Honoring Kate Browne

Dr. Katherine E. Browne has fundamentally shaped contemporary economic anthropology through both her intellectual contributions to the field and her leadership of the Society for Economic Anthropology. The SEA is thrilled to honor Kate’s legacy and impact on our organization with The Kate Browne Creativity in Research Award to celebrate creative and engaged economic anthropology.

“The wellspring of creativity is imagination,” Kate has said. “Making it a habit to include our senses and right brains in the quest for knowledge invites us to take risks, be brave, and think laterally.”

Kate’s philosophy energizes every project she undertakes, and her wide array of accomplishments—her research, books, films, teaching and mentoring, as well as her organizational leadership—all attest to the potency and enduring value of her approach. In 2018, the AAA awarded her its highest honor, the Franz Boas Award, for a career that “demonstrates extraordinary achievements that have served the anthropological profession.”

“Creative approaches have helped me find a pathway to the heartbeat of a place, just as they have helped me connect what I find to broad audiences who are thirsty to learn what anthropologists learn about other people and places.”

Kate’s body of research has focused on questions that help uncover and explain human capacities for resourcefulness and adaptation in contexts of adversity. Below are a few highlights that demonstrate creative approaches to generating or communicating research:

1. Creative research design
When she studied informal economic activity among Afro-Creole majorities in Martinique, Kate went well beyond collecting data across class to challenge assumptions of undeclared work as a survival strategy of the poor. She also consulted slave-era archives and post-slave histories; she conducted original research about the use of folktales in everyday life and cross-class attitudes toward the French state. She explored the meaning of creole idioms compared to French expressions about resourcefulness. She brought all these pieces together into a fresh argument: men at all class levels earn money in the informal economy; but equally important, they earn a creole version of status through the demonstration of intelligence and cunning, qualities embodied in Martinique’s clever folk hero, Brer Rabbit. This historically-informed, humanistic and quantitative study became Creole Economics: Caribbean Cunning Under the French Flag, a monograph still used in classrooms. The book delivers scholarship enhanced by stories, linguistic and historical analysis, original drawings of people and places, maps, and photographs, as well as tables and charts.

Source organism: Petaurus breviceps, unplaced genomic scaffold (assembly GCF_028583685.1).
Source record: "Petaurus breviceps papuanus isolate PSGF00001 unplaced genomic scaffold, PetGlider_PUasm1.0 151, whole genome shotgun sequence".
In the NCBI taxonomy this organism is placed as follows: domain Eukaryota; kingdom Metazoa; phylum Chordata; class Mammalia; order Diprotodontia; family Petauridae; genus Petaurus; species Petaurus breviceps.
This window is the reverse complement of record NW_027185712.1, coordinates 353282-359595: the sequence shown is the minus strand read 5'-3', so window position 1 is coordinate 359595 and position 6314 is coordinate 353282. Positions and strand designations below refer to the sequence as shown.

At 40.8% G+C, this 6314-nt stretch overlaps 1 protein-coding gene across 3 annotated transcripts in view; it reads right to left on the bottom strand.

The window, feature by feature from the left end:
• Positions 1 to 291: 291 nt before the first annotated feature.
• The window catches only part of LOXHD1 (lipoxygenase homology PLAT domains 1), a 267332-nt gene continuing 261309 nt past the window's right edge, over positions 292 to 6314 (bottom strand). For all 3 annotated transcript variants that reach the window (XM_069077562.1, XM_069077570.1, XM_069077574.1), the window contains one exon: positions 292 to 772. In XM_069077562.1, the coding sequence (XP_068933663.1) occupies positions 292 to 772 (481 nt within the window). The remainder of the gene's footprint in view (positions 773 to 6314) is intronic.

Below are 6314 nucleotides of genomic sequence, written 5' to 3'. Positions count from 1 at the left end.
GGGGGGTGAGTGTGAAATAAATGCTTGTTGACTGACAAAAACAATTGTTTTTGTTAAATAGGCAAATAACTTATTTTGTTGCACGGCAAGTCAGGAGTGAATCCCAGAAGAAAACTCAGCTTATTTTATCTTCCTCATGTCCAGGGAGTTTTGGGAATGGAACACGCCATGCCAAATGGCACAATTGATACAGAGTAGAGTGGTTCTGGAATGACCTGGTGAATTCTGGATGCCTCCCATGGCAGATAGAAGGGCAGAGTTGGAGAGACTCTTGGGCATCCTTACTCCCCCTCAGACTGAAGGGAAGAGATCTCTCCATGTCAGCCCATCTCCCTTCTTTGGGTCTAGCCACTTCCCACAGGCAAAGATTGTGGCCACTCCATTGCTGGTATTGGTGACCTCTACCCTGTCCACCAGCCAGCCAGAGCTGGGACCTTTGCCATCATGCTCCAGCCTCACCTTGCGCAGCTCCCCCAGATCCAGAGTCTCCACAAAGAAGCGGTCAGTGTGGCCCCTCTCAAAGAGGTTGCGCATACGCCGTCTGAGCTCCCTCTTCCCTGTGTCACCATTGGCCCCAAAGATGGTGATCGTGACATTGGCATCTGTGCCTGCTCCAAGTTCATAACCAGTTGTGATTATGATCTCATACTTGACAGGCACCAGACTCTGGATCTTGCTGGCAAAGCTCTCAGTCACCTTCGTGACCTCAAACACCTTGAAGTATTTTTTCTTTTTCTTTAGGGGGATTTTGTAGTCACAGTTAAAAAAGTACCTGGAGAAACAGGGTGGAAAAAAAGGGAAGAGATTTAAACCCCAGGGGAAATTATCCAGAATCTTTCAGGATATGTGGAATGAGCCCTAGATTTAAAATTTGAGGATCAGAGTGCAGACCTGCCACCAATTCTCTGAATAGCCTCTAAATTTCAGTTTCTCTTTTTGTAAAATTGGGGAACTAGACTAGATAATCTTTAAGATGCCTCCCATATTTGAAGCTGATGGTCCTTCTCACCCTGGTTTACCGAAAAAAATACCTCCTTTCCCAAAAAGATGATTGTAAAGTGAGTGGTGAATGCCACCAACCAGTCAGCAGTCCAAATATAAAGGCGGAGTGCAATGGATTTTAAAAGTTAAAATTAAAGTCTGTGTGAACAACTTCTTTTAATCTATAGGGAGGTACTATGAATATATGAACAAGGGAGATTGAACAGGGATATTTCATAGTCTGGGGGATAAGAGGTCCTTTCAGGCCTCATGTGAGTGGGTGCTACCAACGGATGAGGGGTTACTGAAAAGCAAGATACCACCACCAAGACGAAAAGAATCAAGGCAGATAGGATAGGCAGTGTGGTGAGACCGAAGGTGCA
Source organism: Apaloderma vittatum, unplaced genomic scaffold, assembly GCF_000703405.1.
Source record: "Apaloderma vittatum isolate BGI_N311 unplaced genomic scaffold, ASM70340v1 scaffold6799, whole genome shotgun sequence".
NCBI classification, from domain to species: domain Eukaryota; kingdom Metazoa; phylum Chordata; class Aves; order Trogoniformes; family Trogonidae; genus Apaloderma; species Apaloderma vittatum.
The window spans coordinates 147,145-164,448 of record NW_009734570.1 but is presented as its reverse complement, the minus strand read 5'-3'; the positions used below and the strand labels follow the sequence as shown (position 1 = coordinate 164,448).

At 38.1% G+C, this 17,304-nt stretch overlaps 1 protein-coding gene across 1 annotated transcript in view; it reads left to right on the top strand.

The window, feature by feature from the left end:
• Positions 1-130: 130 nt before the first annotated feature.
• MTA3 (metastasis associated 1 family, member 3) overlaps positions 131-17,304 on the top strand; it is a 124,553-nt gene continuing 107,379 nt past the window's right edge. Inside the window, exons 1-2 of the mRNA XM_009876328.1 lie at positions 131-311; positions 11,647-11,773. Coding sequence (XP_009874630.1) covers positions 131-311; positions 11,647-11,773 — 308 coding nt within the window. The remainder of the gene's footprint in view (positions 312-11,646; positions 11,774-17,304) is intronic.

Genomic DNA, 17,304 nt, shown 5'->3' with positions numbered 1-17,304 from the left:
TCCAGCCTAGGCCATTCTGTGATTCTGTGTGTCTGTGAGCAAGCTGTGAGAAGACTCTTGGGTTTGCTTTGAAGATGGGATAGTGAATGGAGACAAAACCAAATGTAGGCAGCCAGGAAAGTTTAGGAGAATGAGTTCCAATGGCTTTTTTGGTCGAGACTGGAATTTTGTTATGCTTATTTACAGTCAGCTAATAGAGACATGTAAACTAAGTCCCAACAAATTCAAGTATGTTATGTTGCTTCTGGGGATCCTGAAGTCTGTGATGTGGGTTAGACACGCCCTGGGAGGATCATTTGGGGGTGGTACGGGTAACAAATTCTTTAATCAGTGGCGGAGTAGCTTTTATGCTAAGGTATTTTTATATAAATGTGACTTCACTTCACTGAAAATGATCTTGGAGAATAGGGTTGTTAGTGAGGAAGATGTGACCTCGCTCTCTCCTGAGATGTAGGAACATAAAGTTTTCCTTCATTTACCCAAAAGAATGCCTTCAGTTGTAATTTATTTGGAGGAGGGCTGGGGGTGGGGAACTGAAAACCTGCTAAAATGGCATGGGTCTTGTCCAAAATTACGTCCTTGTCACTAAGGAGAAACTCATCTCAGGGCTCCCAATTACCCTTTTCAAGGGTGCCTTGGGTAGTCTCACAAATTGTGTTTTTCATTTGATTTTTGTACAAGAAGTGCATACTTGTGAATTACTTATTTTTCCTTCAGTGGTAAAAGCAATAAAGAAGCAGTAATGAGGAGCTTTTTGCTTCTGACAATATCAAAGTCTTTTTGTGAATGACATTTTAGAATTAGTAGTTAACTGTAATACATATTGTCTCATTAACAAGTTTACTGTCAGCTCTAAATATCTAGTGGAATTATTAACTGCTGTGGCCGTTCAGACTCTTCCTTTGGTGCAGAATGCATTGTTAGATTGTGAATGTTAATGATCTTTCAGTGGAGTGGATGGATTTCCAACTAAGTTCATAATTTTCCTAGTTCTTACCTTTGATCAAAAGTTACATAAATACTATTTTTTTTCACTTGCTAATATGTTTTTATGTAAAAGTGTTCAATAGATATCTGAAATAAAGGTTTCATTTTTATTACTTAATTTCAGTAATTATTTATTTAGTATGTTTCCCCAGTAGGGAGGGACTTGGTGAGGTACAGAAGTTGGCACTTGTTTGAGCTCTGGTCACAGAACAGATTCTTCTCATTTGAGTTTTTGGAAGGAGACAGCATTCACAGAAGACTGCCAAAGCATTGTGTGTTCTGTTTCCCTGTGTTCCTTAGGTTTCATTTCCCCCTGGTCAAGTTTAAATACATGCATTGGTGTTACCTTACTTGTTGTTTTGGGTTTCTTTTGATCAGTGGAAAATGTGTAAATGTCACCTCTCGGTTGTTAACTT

2. Creative dissemination
In Kate’s subsequent study of formal sector entrepreneurship among French Caribbean Afro-Creole men and women in Martinique, she realized that women were organizing their companies differently from men. This research inspired her to try out a visual monograph that could invite audiences to hear and see remarkable women telling their own stories. She had limited funds, so the documentary of five French speaking, Afro-Creole women was filmed, written, and produced by her and a filmmaker alone. Ultimately, Lifting the Weight of History (2009) showcased these inspiring women, models of feminism, helping workers shed their historical bitterness toward employers and collectively changing the culture of business in Martinique. The film circulated globally for years on the international French TV network, and is still used in French language and culture classrooms.